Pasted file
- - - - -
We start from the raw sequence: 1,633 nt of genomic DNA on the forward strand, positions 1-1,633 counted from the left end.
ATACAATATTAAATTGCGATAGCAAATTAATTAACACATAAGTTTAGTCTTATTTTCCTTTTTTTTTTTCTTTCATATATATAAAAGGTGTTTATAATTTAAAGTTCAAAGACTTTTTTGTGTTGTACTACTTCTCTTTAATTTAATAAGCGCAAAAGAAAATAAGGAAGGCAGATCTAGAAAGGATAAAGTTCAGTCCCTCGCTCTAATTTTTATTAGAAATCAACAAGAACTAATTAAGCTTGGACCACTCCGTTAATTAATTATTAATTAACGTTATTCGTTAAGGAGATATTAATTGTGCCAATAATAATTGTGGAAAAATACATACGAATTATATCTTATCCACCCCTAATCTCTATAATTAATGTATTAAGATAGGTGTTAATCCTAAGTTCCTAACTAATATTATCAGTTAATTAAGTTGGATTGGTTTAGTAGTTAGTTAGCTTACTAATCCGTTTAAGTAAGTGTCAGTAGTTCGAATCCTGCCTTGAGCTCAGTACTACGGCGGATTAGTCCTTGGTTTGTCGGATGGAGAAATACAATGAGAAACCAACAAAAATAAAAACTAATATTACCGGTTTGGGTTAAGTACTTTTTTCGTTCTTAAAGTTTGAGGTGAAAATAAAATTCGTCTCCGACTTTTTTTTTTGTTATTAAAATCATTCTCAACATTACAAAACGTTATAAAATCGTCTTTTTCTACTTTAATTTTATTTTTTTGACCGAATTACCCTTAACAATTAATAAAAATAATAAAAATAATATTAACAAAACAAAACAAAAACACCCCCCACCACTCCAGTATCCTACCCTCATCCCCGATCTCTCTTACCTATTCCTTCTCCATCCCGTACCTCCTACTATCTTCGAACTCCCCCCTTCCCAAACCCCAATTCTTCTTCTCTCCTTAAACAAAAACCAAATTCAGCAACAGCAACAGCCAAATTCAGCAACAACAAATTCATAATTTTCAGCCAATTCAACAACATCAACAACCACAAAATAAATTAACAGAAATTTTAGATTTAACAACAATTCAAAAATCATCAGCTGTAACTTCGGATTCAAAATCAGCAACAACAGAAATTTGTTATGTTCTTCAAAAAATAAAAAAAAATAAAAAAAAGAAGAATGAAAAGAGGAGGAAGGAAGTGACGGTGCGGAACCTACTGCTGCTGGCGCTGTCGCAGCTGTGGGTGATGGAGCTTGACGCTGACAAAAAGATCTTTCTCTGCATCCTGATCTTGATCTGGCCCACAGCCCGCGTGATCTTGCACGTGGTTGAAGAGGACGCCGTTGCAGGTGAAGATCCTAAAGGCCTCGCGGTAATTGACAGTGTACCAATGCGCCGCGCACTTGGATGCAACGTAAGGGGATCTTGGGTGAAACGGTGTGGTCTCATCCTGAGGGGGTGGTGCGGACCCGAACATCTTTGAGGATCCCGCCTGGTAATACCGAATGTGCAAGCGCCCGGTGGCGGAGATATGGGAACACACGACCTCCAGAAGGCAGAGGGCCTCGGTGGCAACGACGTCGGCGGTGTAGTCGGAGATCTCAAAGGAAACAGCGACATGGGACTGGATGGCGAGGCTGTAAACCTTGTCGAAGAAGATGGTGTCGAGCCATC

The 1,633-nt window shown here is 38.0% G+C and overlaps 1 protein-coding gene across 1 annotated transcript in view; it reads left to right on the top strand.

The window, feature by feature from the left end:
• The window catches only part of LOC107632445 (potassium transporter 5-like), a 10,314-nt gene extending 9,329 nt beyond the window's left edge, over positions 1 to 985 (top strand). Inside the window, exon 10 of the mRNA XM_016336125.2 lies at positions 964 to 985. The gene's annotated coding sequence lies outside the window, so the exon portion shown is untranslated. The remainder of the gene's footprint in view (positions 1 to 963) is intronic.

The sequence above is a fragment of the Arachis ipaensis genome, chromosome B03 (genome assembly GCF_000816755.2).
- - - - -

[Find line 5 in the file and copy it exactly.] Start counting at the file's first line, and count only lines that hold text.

• The window catches only part of LOC107632445 (potassium transporter 5-like), a 10,314-nt gene extending 9,329 nt beyond the window's left edge, over positions 1 to 985 (top strand). Inside the window, exon 10 of the mRNA XM_016336125.2 lies at positions 964 to 985. The gene's annotated coding sequence lies outside the window, so the exon portion shown is untranslated. The remainder of the gene's footprint in view (positions 1 to 963) is intronic.